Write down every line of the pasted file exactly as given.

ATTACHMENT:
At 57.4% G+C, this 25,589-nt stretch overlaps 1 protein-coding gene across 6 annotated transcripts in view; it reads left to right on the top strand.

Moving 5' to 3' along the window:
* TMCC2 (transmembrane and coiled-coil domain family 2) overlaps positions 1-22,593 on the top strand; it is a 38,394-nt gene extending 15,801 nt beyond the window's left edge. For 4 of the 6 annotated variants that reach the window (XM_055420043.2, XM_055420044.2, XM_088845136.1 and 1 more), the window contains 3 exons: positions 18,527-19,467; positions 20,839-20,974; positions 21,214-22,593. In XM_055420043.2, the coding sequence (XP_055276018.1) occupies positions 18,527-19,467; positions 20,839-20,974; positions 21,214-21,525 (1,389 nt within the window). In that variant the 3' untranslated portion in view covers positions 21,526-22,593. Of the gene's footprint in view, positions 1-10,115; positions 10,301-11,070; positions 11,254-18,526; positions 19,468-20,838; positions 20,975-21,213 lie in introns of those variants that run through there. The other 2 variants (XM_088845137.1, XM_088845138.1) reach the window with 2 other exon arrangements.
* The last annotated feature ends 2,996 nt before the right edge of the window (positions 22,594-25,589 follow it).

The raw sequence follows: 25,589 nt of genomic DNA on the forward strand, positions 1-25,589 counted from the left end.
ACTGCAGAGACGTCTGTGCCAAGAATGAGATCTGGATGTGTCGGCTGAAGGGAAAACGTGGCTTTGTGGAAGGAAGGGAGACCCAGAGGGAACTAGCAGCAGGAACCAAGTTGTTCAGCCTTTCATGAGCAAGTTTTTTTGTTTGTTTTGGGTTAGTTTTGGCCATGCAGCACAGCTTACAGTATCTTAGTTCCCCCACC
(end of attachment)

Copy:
At 57.4% G+C, this 25,589-nt stretch overlaps 1 protein-coding gene across 6 annotated transcripts in view; it reads left to right on the top strand.

Moving 5' to 3' along the window:
* TMCC2 (transmembrane and coiled-coil domain family 2) overlaps positions 1-22,593 on the top strand; it is a 38,394-nt gene extending 15,801 nt beyond the window's left edge. For 4 of the 6 annotated variants that reach the window (XM_055420043.2, XM_055420044.2, XM_088845136.1 and 1 more), the window contains 3 exons: positions 18,527-19,467; positions 20,839-20,974; positions 21,214-22,593. In XM_055420043.2, the coding sequence (XP_055276018.1) occupies positions 18,527-19,467; positions 20,839-20,974; positions 21,214-21,525 (1,389 nt within the window). In that variant the 3' untranslated portion in view covers positions 21,526-22,593. Of the gene's footprint in view, positions 1-10,115; positions 10,301-11,070; positions 11,254-18,526; positions 19,468-20,838; positions 20,975-21,213 lie in introns of those variants that run through there. The other 2 variants (XM_088845137.1, XM_088845138.1) reach the window with 2 other exon arrangements.
* The last annotated feature ends 2,996 nt before the right edge of the window (positions 22,594-25,589 follow it).

The raw sequence follows: 25,589 nt of genomic DNA on the forward strand, positions 1-25,589 counted from the left end.
ACTGCAGAGACGTCTGTGCCAAGAATGAGATCTGGATGTGTCGGCTGAAGGGAAAACGTGGCTTTGTGGAAGGAAGGGAGACCCAGAGGGAACTAGCAGCAGGAACCAAGTTGTTCAGCCTTTCATGAGCAAGTTTTTTTGTTTGTTTTGGGTTAGTTTTGGCCATGCAGCACAGCTTACAGTATCTTAGTTCCCCCACC